Sunday, 22 April 2007

Virginia Tech Massacre

Copyright: Brian Gable/The Globe and Mail

When I first heard of the shooting spree that resulted in 32 people dead and scores injured at Virginia Tech (via the Internet of course) my first thought was “Not again”. And my immediate second thought was, “There is unfortunately going to be more.”

23-year old Cho Seung Hui, from all accounts available in the media, appeared to be a social misfit and outcast with a chronic history of disturbing mental behaviour that had unnerved family members and other people he had come across in his life. He was a socially isolated individual permanently withdrawn into a fantasy psychological shell with poor coping skills that needed professional help but such analyses are always 20/20 clear in hindsight. Whilst it’s easy to heap blame on, and label him as a nutjob who acted alone, could he also be seen as a social alarm bell…a symptom of the ills of a much larger problem? Is he a one-off or are there more like him out there? With 220 school shootings in six years (and such mass school shootings are but a small percentage of this frightening total of firearm related deaths in the USA), I would be hard-pressed to be convinced it’s the former.

In a gun-loving society that allows for easy access of firearms to irresponsible individuals, it is hardly surprising that mass murders such as these keep punctuating the news with disturbing frequency.

Americans often tout their “right of the people to keep and bear Arms”. Fine – there is nothing right or wrong with that Right (I would even support that Right) except people tend to forget that is just one half of a maxim. For with Rights come Responsibilities. If one consistently is unable to demonstrate responsibilities for said rights, why let any Tom, Dick and Harry easy access to multiple weapons of mass destruction? If pundits claim that is not entirely true, should communication between different government agencies be reviewed which would have prevented such individuals ease of access to firearms?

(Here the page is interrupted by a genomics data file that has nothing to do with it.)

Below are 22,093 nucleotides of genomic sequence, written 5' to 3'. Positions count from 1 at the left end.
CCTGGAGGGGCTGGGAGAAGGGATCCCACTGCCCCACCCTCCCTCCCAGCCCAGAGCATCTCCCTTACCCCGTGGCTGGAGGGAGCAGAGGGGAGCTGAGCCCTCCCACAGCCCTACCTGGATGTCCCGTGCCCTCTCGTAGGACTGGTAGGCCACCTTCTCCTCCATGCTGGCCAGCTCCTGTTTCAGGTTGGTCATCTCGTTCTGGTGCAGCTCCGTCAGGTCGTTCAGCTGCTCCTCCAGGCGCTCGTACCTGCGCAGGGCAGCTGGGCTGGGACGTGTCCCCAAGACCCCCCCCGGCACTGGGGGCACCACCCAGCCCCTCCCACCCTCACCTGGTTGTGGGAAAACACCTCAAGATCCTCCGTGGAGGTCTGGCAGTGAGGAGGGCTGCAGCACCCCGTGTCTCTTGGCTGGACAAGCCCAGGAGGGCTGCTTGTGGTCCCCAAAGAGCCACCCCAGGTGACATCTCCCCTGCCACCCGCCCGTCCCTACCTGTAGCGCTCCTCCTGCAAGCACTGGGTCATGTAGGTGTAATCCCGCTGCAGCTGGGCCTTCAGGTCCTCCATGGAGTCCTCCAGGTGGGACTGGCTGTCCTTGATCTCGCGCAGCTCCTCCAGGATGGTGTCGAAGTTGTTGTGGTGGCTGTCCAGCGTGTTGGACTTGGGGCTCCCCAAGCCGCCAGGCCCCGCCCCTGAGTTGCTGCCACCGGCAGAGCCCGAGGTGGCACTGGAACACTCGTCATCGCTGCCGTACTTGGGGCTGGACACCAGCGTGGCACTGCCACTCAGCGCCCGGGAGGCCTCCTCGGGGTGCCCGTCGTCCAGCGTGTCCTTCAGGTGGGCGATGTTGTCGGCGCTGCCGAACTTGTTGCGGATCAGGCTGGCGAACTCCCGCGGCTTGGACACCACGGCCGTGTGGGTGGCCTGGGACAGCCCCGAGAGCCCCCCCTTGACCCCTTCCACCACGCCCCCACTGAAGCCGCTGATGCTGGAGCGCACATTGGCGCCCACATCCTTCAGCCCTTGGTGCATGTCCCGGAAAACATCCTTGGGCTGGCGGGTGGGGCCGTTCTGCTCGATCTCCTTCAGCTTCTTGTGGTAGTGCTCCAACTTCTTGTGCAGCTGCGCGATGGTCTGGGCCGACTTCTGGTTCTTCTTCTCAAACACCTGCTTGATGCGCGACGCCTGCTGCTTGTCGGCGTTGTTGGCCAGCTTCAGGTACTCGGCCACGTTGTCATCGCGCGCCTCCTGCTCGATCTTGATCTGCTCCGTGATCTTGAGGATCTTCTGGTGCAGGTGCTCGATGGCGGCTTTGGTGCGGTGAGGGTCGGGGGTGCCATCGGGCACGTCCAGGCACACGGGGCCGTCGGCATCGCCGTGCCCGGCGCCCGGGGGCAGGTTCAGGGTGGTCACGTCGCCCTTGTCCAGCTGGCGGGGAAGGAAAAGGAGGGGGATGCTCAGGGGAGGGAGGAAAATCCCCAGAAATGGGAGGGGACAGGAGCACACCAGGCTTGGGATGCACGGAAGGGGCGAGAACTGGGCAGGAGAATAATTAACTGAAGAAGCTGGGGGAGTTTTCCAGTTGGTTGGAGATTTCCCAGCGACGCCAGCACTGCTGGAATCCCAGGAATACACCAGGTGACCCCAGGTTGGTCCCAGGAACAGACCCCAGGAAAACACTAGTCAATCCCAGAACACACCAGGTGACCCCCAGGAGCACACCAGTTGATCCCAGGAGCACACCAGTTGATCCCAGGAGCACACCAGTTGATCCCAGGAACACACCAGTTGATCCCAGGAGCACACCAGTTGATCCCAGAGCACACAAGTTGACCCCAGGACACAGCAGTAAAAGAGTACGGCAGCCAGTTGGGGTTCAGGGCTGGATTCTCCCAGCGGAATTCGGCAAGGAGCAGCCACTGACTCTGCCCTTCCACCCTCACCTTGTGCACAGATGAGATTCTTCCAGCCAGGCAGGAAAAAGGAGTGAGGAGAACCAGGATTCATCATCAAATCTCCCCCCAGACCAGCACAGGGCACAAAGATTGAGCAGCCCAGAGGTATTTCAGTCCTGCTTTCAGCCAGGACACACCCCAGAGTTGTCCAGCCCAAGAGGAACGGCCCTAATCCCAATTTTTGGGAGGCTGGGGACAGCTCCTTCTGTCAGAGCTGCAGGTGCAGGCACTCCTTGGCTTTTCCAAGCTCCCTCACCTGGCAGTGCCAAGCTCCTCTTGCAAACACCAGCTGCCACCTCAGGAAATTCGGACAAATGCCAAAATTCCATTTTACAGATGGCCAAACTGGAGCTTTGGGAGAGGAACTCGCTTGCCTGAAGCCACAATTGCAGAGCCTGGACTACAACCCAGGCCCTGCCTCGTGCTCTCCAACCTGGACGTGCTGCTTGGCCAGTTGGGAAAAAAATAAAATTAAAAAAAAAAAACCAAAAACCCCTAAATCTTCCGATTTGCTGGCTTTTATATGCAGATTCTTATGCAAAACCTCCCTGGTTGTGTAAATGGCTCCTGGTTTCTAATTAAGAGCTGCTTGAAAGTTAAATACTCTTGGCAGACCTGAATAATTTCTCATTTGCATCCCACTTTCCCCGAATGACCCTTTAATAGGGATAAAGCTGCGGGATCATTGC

Switzerland, another gun loving culture, do not have the same rates of murder with firearms as the USA, and even celebrate firearms as a wholesome community activity. The difference is one of attitude. Switzerland as a nation has demonstrated its Responsibility with its Right. The USA however continually fail at demonstrating said Responsibility with said Right. And until that can be achieved as a nation (which requires a national change in attitude that I don’t realistically see happening too soon), the quickest way of achieving results would be to toughen legislation that allows for easy access to firearms – a mammoth task indeed.

Still focusing on the theme of “prevention”, the other debate would be how to spot such troubled individuals before such tragedies occur (near impossible as too many false positives would be generated). Nevertheless, some form of national and local guidelines of management of troubled individuals as a group in general, commensurate to their problems, needs to be reviewed by politicians, academics and health care professionals alike so that clear lines of responsibility and appropriate actions may help all concerned. Also, contingency planning with review of established emergency plans and communication systems on campuses needs to be done to minimise future casualties. And if anything is implemented, such measures will need to be reviewed and audited to see if it actually works.

Boy, is there a lot of potential work ahead.


Moriji said...

Something doesn't jell about all this. He was a 23 year old paranoid schizophrenic who made it all the way to college without his family noticing anything seriously wrong with him? Huh? He was bullied and teased, had major social issues, would only grunt at people, and his family didn't make anything of it? What is wrong with these people? They probably thought if you ignored mental illness and pretended he was normal it would just all go away. Yeah, it all went away alright, in a hail of bullets.

By the way, did you know that this was the same university that The Magus and Batman went to? I couldn't help but wonder if those two guys had gone off the deep end when I heard about it.

El Draque said...

Yes, I was thinking the same thing...and I'm wondering how many more "sleeper" nutjobs there are out there ready to explode. Merely making access to guns more difficult is just treating the symptoms and not dealing with the underrlying cause.

It seems the family was in denial -no doubt cultural issues of the taboo subject of mental ilness played it's part. They may also have felt genuinely perplexed and helpless as to what to do. He was so far off the deep end, the guy really needed professional intervention and help. But like many others, I was amazed he even progressed so far as to enter and continue higher education with such behaviour. How IS that remotely possible? I guess many, many people prefer to turn a blind eye to problems. And disturbingly, some prefer to even actively encourage and exacerbate such problems (bullying etc).

There seems to be a diffusion of responsibility in modern society to such an extent that no one person or institution feel compelled to act anymore...because doing the "right thing" these days is rewarded with why bother? And with that prevalent attitude, a monster is begotten and let loose on society.